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This month I return to individual games of interest in lines that we are quite familiar with: the Tarrasch with 3...Nf6, 3...h6, and 3...c5 and the Positional Winawer, but also look into the Winawer with 4...b6 which has recently been receiving increased attention. To close out I do a bit of analysis of the irregular 2 f4.

Download PGN of March ’19 French games

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Tarrasch Variation 3...Nf6 Mainline, 8...f6 9 exf6 Nxf6 10 0-0 Bd6 11 Nf3 Qc7 [C06]

Safarli, E - Johansson, L, Astana 2019, followed the main line with 3 Nd2 Nf6 4 e5 Nfd7 5 c3 c5 6 Bd3 Nc6 7 Ne2 cxd4 8 cxd4 f6 9 exf6 Nxf6 10 0-0 Bd6 11 Nf3 Qc7, and Black took a unique approach to White’s setup with Nc3 and h3:

Here instead of the standard 15...Bd7, Black unleashed 15...g5!? Intending ...Qg7 with a kingside advance and central pressure. This is an old plan but in a new context, and it worked well.

Classical/Tarrasch Variation 5 c3 c5 6 f4 Nc6 7 Ndf3 Qb6 8 a3 [C11]

The move 6 f4 always maintains a small following, even though Black continues to score reasonably with the old main line 6...Nc6 7 Ndf3 Qb6. Here John Van der Wiel played the unusual order 8 a3 Be7 9 Ne2 twice in the Batavia Blitz tournament in Amsterdam.

Van der Wiel, J - Williams, S, Amsterdam 2019, saw 9...0-0 (the inclusion of a3 and ...a5 favored White after 9...a5 10 f5! in a game in the notes) 10 f5!?, which is probably too ambitious for White, but led to a wild back-and-forth affair. This is instructive and entertaining, but 10 b4 is the move White should look into for future contests.

Tarrasch Variation 3...c5 4 exd5 exd5 5 Ngf3 Nc6 6 Bb5 Qe7+ [C09]

We’ve looked at the line with 3 Nd2 c5 4 exd5 exd5 5 Ngf3 Nc6 6 Bb5 Qe7+ before. It’s not a particularly aggressive system, but continues to score respectably, as White has a hard time claiming more than a minimal advantage and usually doesn’t even achieve that. Predojevic, B - Berelowitsch, A, Berlin 2019, tested 7 Be2 Qc7 (7...Nf6 8 0-0 Qc7 was actually played, with the difference explained in the notes) 8 0-0 Nf6 9 dxc5 Bxc5 10 Nb3 Be7 11 Bg5 0-0:

This position has proven resilient thus far; in the game, Black played inaccurately and allowed White opportunities for advantage.

Tarrasch Variation 3...h6, 4 Ngf3 Nf6 5 Bd3 [C03]

It’s been a while since I looked at games with 3 Nd2 h6, which as you can see from the Archives has been used by very strong Grandmasters.

Alekseenko, K - Skoberne, J, Pro League 2019, went 4 Ngf3 Nf6 5 Bd3 c5 6 exd5 exd5 7 dxc5 Bxc5 8 0-0 0-0 9 Nb3 Bb6 10 h3 Nc6:

Black has active play and excellent practical chances.

Tarrasch Variation 3...h6, 4 c3 c5 5 exd5 exd5 6 Ngf3 [C03]

In Fitzsimons, D - Howell, D, Bunratty 2019, White played conservatively with 4 c3 c5 5 exd5 exd5 6 Ngf3 Nc6 7 Bb5:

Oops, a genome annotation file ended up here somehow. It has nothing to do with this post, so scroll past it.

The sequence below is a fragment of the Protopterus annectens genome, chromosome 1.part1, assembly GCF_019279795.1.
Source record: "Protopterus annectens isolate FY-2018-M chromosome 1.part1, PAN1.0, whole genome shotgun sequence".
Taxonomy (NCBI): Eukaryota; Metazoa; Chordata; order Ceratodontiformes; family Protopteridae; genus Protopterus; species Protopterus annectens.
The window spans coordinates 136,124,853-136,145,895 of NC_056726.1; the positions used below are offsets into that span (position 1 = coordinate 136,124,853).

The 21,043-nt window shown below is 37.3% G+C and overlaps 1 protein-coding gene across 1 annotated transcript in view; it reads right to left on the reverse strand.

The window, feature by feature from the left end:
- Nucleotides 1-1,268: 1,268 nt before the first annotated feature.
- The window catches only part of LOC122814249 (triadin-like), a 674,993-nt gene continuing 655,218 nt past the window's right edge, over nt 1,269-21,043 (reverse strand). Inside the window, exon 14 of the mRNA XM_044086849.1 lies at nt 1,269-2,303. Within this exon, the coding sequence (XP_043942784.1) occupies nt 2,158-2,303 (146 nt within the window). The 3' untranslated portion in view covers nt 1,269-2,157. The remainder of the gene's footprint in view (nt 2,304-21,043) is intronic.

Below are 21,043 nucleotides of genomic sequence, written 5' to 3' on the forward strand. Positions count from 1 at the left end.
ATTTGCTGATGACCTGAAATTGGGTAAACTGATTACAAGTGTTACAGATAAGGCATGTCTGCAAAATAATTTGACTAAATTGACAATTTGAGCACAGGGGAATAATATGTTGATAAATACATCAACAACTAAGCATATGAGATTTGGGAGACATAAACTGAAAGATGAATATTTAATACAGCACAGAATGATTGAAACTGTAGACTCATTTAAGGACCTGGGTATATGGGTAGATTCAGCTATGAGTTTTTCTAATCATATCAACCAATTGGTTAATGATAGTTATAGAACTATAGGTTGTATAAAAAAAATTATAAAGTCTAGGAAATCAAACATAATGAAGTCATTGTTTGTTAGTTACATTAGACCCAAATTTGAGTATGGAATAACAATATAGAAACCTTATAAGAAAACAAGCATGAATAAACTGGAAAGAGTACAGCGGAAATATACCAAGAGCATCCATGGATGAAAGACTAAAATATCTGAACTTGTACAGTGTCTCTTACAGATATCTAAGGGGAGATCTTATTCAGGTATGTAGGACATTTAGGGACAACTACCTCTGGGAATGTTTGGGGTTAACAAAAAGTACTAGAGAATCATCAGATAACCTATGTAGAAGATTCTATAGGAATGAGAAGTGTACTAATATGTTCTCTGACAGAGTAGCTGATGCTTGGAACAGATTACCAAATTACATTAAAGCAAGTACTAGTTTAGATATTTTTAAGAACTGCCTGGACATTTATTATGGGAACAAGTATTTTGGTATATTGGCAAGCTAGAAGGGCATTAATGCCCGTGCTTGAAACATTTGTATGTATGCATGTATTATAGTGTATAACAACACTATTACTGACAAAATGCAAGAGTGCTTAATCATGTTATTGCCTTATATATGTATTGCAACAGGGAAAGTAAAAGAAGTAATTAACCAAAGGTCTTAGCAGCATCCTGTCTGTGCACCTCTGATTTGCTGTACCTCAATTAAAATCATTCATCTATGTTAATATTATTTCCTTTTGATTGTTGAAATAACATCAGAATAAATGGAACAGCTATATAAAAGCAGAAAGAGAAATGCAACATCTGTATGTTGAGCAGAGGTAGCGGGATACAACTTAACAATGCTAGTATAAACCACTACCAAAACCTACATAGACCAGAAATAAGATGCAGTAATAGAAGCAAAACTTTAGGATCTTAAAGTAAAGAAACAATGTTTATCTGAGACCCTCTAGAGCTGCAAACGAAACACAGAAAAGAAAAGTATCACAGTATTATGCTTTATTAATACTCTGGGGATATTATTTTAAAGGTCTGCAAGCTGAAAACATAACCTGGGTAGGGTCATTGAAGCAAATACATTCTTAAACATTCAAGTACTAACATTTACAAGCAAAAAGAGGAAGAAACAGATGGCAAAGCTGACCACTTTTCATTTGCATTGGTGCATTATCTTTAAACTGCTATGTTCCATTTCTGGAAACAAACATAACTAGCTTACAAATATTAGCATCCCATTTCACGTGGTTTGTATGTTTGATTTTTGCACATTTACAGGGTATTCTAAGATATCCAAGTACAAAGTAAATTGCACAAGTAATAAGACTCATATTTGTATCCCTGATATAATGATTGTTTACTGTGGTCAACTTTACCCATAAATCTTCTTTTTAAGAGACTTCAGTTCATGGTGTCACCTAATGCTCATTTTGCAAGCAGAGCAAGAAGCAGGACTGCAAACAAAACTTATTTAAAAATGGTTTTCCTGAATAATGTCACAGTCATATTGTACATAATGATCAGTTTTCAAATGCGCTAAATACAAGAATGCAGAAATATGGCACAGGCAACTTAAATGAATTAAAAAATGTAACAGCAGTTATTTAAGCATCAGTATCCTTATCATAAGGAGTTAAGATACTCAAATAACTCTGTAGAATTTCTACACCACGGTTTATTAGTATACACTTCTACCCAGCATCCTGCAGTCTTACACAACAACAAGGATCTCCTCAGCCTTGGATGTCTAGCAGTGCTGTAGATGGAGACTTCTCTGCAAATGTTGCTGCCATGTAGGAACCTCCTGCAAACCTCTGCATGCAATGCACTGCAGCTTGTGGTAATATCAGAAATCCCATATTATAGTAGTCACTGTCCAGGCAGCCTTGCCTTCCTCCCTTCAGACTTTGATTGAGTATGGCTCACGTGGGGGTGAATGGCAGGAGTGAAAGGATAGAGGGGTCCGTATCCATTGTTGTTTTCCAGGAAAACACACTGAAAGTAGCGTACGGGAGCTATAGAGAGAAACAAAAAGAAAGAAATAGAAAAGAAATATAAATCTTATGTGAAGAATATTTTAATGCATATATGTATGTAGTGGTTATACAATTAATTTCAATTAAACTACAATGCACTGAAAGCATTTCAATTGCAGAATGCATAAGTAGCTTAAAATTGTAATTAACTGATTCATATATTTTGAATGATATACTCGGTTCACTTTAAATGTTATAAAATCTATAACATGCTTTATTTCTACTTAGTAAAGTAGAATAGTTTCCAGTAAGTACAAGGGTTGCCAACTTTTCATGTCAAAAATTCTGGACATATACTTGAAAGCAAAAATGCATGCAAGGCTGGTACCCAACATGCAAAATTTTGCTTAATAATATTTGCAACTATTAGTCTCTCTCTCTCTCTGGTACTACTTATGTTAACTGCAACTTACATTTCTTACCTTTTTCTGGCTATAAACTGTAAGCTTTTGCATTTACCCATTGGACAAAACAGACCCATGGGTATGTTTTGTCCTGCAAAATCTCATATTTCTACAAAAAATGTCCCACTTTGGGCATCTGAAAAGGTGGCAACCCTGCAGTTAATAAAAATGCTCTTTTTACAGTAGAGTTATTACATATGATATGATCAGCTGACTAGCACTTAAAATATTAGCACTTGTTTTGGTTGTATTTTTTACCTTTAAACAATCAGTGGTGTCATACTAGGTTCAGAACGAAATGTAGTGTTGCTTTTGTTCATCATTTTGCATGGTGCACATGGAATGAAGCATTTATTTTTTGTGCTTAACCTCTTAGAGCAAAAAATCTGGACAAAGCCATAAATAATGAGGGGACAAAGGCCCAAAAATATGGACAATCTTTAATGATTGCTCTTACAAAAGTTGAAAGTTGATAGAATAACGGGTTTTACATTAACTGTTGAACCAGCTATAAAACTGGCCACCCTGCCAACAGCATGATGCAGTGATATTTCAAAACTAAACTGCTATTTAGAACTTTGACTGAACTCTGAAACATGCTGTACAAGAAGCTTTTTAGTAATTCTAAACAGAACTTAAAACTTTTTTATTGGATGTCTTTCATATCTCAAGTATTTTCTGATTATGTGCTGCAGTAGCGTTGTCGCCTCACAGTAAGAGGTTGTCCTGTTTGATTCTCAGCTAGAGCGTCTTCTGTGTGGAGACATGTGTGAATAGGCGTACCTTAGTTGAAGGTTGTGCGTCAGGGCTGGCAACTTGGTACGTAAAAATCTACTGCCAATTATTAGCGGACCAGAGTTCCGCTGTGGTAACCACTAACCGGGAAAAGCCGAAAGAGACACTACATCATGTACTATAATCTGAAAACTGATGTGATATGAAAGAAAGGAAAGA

Here Black played 7...cxd4 and White replied with 8 0-0! and achieved an edge. Better seems 7...Qe7+, as I suggest in the notes.

Winawer Variation 4...b6 [C16]

Recently two published French repertoires have suggested playing 1 e4 e6 2 d4 d5 3 Nc3 Bb4 4 e5 b6, perhaps following Caruana’s experiments with the move in Rapids and Blitz. In any case we are seeing an increase in the usage of 4...b6, which I will cover in two games from this month’s batch.

Ter Sahakyan, S - Lenderman, A, Pro League 2019, saw 5 Qg4 Bf8, and now the critical idea 6 Bb5+ c6 7 Ba4:

Here Black has at least four plausible moves, although I tend to think that only one of them works decently against accurate play for White.

Smirin, I - Shachar, E, Israel Team Ch 2019, saw the arguably most important move 5 a3, when Black answered with 5...Bxc3+ (I have an extensive note on 5...Bf8 in the Sahakyan-Lenderman game) 6 bxc3:

Here Schachar played 6...Qd7, which can lead to traditional lines after 7 Qg4, in my opinion favouring White with precise play. I analyse the important alternative 6...Ne7 7 Qg4 and here Black has an interesting choice, including 7...Kf8!?, the move Caruana tried.

Winawer Variation, Positional line 7 Nf3 Qc7 8 h4 [C19]

Caruana was also involved on the White side of the Winawer, playing the Positional 3 Nc3 Bb4 4 e5 c5 5 a3 Bxc3 6 bxc3 Ne7 7 Nf3 twice. In Caruana, F - Smirnov, Ant, Pro League 2019, the popular variation 7...Qc7 8 h4 b6 9 Bb5+ Bd7 10 Bd3 arose. Here Black often leaves the position flexible with 10...Ba4 or 10...h6, but he chose to close things by 10...c4 11 Be2 Ba4 12 h5 h6:

This introduces a heavy positional game which should objectively lead to neither side being able to make progress. Surprisingly, Caruana was the first to falter, allowing an extremely strong tactic which his opponent overlooked. Later, Black blundered horribly and lost. But the opening appears to be completely sound.

Irregular 2 f4 Variation [C00]

For some reason, 2 f4 was played fairly often in the earliest days of the French Defense; perhaps King’s Gambit players naturally leaned towards that move. It soon became very rare, but is now occasionally played by good players with the idea 2...d5 3 e5 c5 4 Nf3 Nc6 5 c3, intending d4. The most common followup is 5...Nh6 6 Na3 Nf5 7 Nc2:

Black’s pieces and actively placed and he doesn’t mind playing against White’s center after 8 d4. In Zvjaginsev, V - Stupak, K, Moscow 2019, (a game that began 1 e4 e6 2 c3!? d5 3 e5 c5 4 f4 Nc6 5 Nf3 Nh6 6 Na3), Black played 7...Be7 8 d4 cxd4 9 cxd4, and now 9...Nb4!?, which exerts less pressure than 9...Qb6, but is playable. I examine alternatives in the notes.

Till next month, John

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